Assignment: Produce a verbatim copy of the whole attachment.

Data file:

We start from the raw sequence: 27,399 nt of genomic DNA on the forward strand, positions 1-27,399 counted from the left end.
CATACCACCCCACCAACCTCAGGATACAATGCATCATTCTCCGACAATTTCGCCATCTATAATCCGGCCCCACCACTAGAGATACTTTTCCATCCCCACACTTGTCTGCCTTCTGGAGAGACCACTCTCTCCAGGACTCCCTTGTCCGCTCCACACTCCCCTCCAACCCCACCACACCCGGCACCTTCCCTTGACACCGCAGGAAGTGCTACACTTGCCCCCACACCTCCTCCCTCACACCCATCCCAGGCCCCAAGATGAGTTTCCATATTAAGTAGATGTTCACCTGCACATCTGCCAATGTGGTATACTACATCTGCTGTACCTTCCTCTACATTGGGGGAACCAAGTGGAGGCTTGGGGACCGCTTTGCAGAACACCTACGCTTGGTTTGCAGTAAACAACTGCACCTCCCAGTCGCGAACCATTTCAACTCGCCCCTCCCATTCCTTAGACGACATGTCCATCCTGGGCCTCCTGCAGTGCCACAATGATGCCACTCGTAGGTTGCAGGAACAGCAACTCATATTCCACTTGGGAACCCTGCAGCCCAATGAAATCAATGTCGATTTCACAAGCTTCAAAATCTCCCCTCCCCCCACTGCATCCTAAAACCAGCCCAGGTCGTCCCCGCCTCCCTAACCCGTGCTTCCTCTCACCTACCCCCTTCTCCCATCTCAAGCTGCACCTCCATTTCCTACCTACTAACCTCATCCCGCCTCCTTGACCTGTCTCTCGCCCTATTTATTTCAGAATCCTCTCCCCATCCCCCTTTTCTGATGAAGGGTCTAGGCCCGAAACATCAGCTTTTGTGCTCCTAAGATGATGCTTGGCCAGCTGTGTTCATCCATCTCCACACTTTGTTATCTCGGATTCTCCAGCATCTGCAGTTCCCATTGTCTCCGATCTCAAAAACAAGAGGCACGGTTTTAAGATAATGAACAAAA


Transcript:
We start from the raw sequence: 27,399 nt of genomic DNA on the forward strand, positions 1-27,399 counted from the left end.
CATACCACCCCACCAACCTCAGGATACAATGCATCATTCTCCGACAATTTCGCCATCTATAATCCGGCCCCACCACTAGAGATACTTTTCCATCCCCACACTTGTCTGCCTTCTGGAGAGACCACTCTCTCCAGGACTCCCTTGTCCGCTCCACACTCCCCTCCAACCCCACCACACCCGGCACCTTCCCTTGACACCGCAGGAAGTGCTACACTTGCCCCCACACCTCCTCCCTCACACCCATCCCAGGCCCCAAGATGAGTTTCCATATTAAGTAGATGTTCACCTGCACATCTGCCAATGTGGTATACTACATCTGCTGTACCTTCCTCTACATTGGGGGAACCAAGTGGAGGCTTGGGGACCGCTTTGCAGAACACCTACGCTTGGTTTGCAGTAAACAACTGCACCTCCCAGTCGCGAACCATTTCAACTCGCCCCTCCCATTCCTTAGACGACATGTCCATCCTGGGCCTCCTGCAGTGCCACAATGATGCCACTCGTAGGTTGCAGGAACAGCAACTCATATTCCACTTGGGAACCCTGCAGCCCAATGAAATCAATGTCGATTTCACAAGCTTCAAAATCTCCCCTCCCCCCACTGCATCCTAAAACCAGCCCAGGTCGTCCCCGCCTCCCTAACCCGTGCTTCCTCTCACCTACCCCCTTCTCCCATCTCAAGCTGCACCTCCATTTCCTACCTACTAACCTCATCCCGCCTCCTTGACCTGTCTCTCGCCCTATTTATTTCAGAATCCTCTCCCCATCCCCCTTTTCTGATGAAGGGTCTAGGCCCGAAACATCAGCTTTTGTGCTCCTAAGATGATGCTTGGCCAGCTGTGTTCATCCATCTCCACACTTTGTTATCTCGGATTCTCCAGCATCTGCAGTTCCCATTGTCTCCGATCTCAAAAACAAGAGGCACGGTTTTAAGATAATGAACAAAA